World leaders agreed this weekend to the most comprehensive overhaul of the global tax system in generations, agreeing to a global minimum corporate tax rate of 15% with teeth to prevent multinational corporations from evading it. Here’s how the entire agreement will work.
The Inclusive Framework on Base Erosion and Profit Shifting (BEPS) developed by the Organisation for Economic Co-operation and Development (OECD) at this year’s G20 summit in Rome is intended to reduce the financial benefits seen by large corporations that shift their business profits to offshore accounts, limiting the amount of tax revenue nations can gather.
The agreement also aims to overhaul international tax rules to reflect the realities of the digital age. Instead of taxing a company where its operations are, the rules would allow countries to tax a company where its services are sold. These changes are likely to have a significant impact on the European operations of US technology firms. Many of these businesses are headquartered in Ireland to take advantage of the lower 12.5 percent tax rate, but they provide services nationwide.
The Inclusive Framework agreement aims to halt the global decline in corporate tax rates that has been going on for decades. According to OECD guidelines, the actual impact will generate an additional $150 billion in annual tax revenue. According to the New York Times, the Biden administration expects the changes to generate $350 billion in additional tax revenue in the United States over the next ten years.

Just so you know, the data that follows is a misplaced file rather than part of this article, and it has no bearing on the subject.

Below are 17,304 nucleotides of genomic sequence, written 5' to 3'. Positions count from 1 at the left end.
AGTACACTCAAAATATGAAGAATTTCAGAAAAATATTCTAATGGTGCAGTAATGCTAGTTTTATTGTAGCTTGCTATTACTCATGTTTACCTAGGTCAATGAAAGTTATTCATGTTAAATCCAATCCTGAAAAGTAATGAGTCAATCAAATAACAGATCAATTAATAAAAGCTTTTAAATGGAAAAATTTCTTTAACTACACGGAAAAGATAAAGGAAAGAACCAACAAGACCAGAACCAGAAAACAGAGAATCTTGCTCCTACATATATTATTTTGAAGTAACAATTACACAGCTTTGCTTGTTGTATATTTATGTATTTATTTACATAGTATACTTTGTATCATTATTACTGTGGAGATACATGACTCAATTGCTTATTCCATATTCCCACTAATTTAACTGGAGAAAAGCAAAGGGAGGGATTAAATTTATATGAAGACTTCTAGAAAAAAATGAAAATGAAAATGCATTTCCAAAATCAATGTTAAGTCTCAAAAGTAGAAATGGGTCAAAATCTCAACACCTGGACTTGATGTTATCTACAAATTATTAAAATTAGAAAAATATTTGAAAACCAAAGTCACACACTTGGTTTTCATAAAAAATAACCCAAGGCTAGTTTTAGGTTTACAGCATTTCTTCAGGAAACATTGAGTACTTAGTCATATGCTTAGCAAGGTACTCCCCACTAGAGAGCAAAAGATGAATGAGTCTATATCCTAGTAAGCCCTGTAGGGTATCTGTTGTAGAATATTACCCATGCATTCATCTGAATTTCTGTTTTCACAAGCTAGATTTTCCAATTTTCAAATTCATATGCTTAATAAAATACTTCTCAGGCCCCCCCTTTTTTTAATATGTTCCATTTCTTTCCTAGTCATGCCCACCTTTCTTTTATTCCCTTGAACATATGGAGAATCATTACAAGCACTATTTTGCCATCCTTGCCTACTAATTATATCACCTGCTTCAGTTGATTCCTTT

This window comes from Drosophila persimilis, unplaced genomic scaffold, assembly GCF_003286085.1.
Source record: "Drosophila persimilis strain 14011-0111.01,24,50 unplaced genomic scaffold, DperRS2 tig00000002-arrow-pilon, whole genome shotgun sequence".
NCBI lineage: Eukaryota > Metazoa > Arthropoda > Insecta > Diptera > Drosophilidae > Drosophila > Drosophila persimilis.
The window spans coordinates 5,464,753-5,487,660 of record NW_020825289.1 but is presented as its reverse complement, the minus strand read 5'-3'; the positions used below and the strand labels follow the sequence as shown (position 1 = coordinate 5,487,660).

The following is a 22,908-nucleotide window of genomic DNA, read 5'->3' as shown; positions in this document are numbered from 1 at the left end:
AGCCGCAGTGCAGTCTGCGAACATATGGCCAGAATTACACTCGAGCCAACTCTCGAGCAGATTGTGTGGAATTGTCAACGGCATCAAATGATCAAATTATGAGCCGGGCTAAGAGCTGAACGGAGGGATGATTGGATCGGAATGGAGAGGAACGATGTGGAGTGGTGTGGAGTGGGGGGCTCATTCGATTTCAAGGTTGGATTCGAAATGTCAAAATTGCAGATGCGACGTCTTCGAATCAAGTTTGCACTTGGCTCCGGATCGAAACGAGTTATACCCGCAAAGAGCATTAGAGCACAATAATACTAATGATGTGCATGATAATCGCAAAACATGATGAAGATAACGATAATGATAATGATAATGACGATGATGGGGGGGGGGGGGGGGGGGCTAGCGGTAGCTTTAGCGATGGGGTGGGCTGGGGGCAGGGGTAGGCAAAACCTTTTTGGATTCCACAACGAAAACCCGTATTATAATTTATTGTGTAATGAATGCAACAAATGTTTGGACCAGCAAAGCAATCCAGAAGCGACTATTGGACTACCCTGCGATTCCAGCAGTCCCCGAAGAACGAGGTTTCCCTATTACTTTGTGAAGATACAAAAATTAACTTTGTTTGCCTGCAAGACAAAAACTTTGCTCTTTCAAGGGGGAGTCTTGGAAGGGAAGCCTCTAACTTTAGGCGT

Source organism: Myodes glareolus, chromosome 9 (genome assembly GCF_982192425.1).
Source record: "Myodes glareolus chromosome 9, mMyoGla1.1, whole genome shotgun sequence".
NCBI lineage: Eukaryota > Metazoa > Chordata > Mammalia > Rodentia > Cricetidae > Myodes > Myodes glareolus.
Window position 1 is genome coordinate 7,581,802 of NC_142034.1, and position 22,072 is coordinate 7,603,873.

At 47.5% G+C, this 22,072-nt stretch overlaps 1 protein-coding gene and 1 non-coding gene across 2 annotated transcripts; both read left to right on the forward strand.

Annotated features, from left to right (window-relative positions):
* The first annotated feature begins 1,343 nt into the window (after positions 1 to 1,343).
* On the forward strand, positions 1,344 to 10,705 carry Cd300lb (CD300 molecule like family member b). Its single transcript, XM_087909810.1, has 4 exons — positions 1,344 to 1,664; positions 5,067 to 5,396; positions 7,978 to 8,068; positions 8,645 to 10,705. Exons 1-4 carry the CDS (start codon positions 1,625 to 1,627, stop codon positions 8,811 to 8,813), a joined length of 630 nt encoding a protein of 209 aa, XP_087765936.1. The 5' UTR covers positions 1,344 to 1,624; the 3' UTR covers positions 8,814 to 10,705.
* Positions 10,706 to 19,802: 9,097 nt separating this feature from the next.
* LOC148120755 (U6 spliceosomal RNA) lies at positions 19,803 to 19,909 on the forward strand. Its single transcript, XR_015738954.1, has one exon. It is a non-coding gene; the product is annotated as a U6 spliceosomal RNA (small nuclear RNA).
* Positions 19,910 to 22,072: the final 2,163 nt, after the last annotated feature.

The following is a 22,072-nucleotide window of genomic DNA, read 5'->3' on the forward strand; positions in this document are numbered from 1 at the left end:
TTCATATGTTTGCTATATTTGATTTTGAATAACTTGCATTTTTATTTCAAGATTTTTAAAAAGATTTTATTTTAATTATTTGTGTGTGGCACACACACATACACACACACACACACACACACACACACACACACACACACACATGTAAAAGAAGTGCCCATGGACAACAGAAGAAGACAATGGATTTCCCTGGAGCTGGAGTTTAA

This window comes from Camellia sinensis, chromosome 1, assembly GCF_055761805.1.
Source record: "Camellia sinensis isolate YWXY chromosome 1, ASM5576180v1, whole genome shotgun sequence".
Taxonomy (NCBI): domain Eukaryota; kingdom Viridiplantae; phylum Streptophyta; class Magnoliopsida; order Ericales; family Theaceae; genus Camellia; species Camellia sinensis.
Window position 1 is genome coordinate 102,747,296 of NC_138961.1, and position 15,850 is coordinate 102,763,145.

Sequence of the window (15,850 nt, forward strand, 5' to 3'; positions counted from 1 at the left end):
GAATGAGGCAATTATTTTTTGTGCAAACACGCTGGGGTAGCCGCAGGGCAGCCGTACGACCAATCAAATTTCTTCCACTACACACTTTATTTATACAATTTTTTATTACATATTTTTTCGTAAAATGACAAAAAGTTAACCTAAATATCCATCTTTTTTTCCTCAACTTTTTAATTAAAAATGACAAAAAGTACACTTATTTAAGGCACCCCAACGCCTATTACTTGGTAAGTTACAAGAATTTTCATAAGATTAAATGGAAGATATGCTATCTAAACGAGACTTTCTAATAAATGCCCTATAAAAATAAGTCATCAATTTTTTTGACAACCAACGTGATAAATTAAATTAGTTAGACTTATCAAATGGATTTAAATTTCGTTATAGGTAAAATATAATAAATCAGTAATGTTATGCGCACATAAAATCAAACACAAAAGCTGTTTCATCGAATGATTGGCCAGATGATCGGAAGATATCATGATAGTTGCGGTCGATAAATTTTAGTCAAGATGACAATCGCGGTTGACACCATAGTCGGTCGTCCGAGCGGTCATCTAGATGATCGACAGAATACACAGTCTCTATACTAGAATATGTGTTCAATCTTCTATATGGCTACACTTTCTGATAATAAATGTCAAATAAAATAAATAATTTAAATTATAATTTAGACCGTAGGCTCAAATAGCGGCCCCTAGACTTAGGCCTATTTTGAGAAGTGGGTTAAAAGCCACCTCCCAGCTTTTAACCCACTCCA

In a statement, US Treasury Secretary Janet Yellen praised the “historic agreement,” saying it will end the “harmful race to the bottom on corporate taxation.” According to the OIC, 136 countries and jurisdictions have agreed to the new rules, accounting for 94% of global GDP.
The 15% tax floor will apply to corporations with revenues greater than $87o million, effectively limiting it to the world’s largest corporations. In addition, if one of these companies shifts profits to a low-tax country, it will be forced to pay a “top-up” tax in the country where it is headquartered, effectively forcing it to pay the difference to meet the 15% minimum, according to The Washington Post.
According to reports, after the Trump administration changed taxation rules, companies began stockpiling profits overseas rather than bringing them to the United States.
Although an agreement has been reached, it is now up to the 136 countries to implement the new rules. In the United States, for example, the Washington Post reports that tax treaty laws may need to be changed, which would necessitate bipartisan support from two-thirds of senators. Oxfam, a charity, has also criticized the agreement’s “generous carve-outs” and that it only holds to less than 100 companies worldwide.